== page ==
The first gate you will see when you enter graveyard of MingTomb is the Civil and Military Gate, and followed by two well pavilions on each side of the wall, 3) Eastern Well Pavilion and 4) Western Well Pavilion.
Civil and Military Gate: In 1998, the Administration of Dr. Sun Yat-Sen's Mausoleum had its original appearance restored according to the burial system of the Ming Tomb of the Ming Dynasty. At the foot of the gate there is a "Special Notice" tablet inscribed in Japanese, German, Italian, English, French and Russian. It was jointly erected for the preservation of the Ming Tomb in the first year under Xuantong Reign of the Qing Dynasty (AD 1909) by the taotai (head) of Liangjiang Westernization Bureau and the magistrate of Jiangning Prefecture.
In the yard formed by Civil and Military Gate and the front gate of the Sacrificial Hall, there were two wells sheltered under pavilions in Ming Dynasty. In the Ming dynasty, water drawn from these two wells for the use of cleaning sacrificial animals and cooking meals for the imperial court.
In Chinese: 文武方门， wen wu fang men
Next: The Imperial Kitchen
Plum Blossom Hill is located southwest of the Ming Xiaoling Tomb, a hill that has ten thousand plum gardens, 400 acres of land with 230 varieties of species. This hill is famous as the tomb of Sun Quan, an emperor of the three kingdoms. During my visit in Oct, there were nothing much to see here because there were no plum blossom during October. Based on some blog, best time to visit is around end of February and beginning of Mach. You will see plenty of plum blossom here.
A tradition Chinese Pavilion is built on the hill, and you can have a city view from the pavilion.
In Chinese: 梅花山， mei hua shan
" The Tablet Tower of Great Merits was built on a square base in the 11th year under the Yongle Reign (AD 1413), which contributes to its general name Square City. Its roof has been destroyed. It houses "The Tablet of Great Merits of the Ming Tomb of the Great Ming Dynasty", which was erected for Zhu Yuanzhang by his forth son Zhu Di, the third Ming emperor. The inscription has altogether 2746 characters written by Zhu Di in praise of the merits and achievements of his father. This is the largest tablet in Nanjing. "
Note From the Signboard.
In Chinese: 神功圣德碑楼， shen gong sheng de bei lou
This 57.5 metre long, 26 metre, single-arch bridge lies in front of the Rectangular Citadel & Ming Tower. After Emperor Zhu Yuanzhang died, his coffin was carried across the bridge to be buried in the small hill behind the tower.
The so-called Treasure Mound is 325m to 400m in diameter at the bottom and lies behind the imposing Rectangular Citadel & Ming Tower. It was originally a small hill called Dulongfu (single dragon mound) and is where the tomb of Emperor Zhu Yuanzhang and his wide Empress Ma are buried.
The Ming Tower is built on top of the Rectangular Citadel and is the commanding building of the Ming Tomb. There are three arched doors in its southern wall and one in each of the other three walls. The inside floor is paved with square bricks. It originally had a yellow glazed double-eaved roof which was destroyed during the reign of Qing Emperor Xianfeng.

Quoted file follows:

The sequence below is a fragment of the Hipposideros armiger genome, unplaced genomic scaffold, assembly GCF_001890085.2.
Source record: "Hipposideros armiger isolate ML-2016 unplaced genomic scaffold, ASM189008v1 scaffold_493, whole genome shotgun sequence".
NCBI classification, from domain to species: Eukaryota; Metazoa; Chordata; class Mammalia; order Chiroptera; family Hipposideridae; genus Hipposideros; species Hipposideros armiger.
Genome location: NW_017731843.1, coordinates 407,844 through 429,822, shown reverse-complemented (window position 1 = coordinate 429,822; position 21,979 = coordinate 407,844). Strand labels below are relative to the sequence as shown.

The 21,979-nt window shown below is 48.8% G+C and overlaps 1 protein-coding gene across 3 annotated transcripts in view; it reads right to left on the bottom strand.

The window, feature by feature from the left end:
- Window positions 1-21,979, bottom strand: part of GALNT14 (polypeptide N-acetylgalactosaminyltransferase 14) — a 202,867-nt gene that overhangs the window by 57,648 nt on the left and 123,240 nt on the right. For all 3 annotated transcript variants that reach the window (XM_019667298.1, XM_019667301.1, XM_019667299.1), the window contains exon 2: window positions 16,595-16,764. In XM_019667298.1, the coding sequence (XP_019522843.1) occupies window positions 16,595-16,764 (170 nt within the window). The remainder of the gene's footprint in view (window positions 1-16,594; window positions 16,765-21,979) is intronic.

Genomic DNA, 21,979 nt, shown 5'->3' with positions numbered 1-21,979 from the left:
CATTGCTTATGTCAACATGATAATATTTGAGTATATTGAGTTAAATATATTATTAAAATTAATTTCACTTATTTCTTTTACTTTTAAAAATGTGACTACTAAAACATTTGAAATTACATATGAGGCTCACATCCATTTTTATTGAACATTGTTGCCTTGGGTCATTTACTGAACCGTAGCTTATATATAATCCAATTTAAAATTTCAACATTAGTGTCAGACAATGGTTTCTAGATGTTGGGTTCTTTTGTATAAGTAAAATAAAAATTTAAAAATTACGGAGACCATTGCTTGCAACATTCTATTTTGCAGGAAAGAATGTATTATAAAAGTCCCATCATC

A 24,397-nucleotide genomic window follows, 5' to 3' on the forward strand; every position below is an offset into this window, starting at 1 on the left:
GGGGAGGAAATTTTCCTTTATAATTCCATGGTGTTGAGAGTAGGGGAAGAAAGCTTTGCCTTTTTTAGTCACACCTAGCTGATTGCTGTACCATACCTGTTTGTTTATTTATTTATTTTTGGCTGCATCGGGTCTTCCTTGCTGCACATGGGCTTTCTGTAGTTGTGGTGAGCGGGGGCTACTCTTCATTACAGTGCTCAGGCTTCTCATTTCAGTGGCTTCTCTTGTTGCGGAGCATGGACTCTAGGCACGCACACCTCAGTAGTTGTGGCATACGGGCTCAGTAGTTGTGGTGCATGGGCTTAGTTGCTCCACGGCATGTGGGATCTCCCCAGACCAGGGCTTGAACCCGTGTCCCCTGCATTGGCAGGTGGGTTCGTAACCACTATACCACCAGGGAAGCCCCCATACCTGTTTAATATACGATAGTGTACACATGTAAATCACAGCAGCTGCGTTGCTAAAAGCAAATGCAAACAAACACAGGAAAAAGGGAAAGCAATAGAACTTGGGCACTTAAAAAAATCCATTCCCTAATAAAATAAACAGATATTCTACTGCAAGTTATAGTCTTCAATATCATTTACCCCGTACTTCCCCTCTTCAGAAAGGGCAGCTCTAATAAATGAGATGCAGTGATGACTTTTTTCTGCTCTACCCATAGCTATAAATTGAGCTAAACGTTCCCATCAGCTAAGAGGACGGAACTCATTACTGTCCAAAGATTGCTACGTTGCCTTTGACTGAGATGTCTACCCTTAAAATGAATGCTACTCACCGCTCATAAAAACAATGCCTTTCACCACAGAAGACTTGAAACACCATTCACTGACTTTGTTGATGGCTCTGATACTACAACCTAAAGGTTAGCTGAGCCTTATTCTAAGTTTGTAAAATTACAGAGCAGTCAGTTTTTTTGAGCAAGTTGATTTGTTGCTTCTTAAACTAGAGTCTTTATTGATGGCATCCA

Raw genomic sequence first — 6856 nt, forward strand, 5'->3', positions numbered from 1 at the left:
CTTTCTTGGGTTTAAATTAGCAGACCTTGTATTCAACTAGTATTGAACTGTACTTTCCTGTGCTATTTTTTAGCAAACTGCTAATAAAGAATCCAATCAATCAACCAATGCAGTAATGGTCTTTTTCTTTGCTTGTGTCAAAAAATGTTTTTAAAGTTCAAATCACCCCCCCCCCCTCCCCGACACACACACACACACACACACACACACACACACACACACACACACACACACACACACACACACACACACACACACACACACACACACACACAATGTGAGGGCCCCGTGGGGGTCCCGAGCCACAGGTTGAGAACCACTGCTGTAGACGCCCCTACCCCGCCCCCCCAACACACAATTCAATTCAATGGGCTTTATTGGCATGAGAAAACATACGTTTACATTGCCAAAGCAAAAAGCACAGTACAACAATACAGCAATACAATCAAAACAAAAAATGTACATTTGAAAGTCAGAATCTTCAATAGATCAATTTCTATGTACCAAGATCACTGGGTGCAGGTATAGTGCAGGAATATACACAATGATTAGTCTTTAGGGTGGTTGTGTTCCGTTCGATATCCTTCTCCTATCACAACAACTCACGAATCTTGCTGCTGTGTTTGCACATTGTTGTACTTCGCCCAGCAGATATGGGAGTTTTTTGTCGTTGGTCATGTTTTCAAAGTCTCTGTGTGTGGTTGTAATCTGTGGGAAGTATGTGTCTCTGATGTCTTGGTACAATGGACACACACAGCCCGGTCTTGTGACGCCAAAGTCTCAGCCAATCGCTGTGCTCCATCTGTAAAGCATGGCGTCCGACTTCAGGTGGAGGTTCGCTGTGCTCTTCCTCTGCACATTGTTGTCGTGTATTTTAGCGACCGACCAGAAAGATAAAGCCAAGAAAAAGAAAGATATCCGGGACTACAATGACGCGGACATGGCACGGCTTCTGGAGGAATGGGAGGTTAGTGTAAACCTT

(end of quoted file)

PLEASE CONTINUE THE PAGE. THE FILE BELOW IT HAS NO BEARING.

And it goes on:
The original Sacrificial Hall was built in 1383 for the memorial tablets of Emperor Zhu Yuanzhang. It was a huge wooden structure with 9 bays in width and 5 deep with 56 stone column bases which still exist today. This building was destroyed by war in 1853 and this building was then built in its place.
Placed before the Sacrificial Hall on each side of its gate, the pair of Sacrificial Censers are actually two small temple-shaped buildings made of yellow and green glazed materials. Pieces of paper on which characters were inscribed to call back the spirit of the dead) were burnt for sacrificial ceremonies.
Originally the middle gate in front of the sacrificial hall, the original tablet hall was destroyed, with only the Sumeru steps left behind. The existing tablet hall was built in the late Qing dynasty. The tablet inscribed with “Governance modelled after prosperous Tang and Song Dynasties” erected in 1699 was personally written by emperor Kangxi during his inspection tour in southern China.
This gate is the first gate to the graveyard of the Ming Tomb of Emperor Zhu Yuanzhang. At the foot of the gate is a "Special Notice" tablet inscribed in Japanese, German, Italian, English, French and Russian. It was jointly erected for the preservation of the Ming Tomb in 1909.
The Golden Water Bridge, also called Five-Dragon Bridge, is located on the same north-south axis as the tomb palace. There used to be five paralleled single-arch bridges, corresponding to the five-arch palace gate situated 200 metres to the north. The remaining three bridges were renovated based on the original abutment and stone banks.
This tomb is that of the Hongwu Emperor, Zhu Yuanzhang, the first emperor of the Ming dynasty, and his wife Ma Liangliang. Legend says that in order to prevent robbery of the tomb, 13 identical processions of funeral troops started from 13 city gates to obscure the real burying site. The construction of the mausoleum began during the Ming Dynasty in 1381 and ended in 1405, with a huge expenditure of resources involving 100,000 labourers. The original wall of the mausoleum was more than 22.5 kilometres long. The mausoleum was built under heavy guard of 5,000 military troops.
The tomb site today consists of the Civil and Military Gate, the Imperial Tablet Hall, the Sacrificial Hall and the Rectangular Citadel & Ming Tower. Behind the latter is a large mound where the emperor and his queen were buried in a clay vault, 400 meters in diameter. On a stone wall surrounding the vault, 7 Chinese characters were inscribed, identifying the mausoleum of Emperor Ming Taizu (respected title of Emperor Zhu Yuanzhang).
Admission: Y70 for Ming Tomb, Y140 for combo ticket.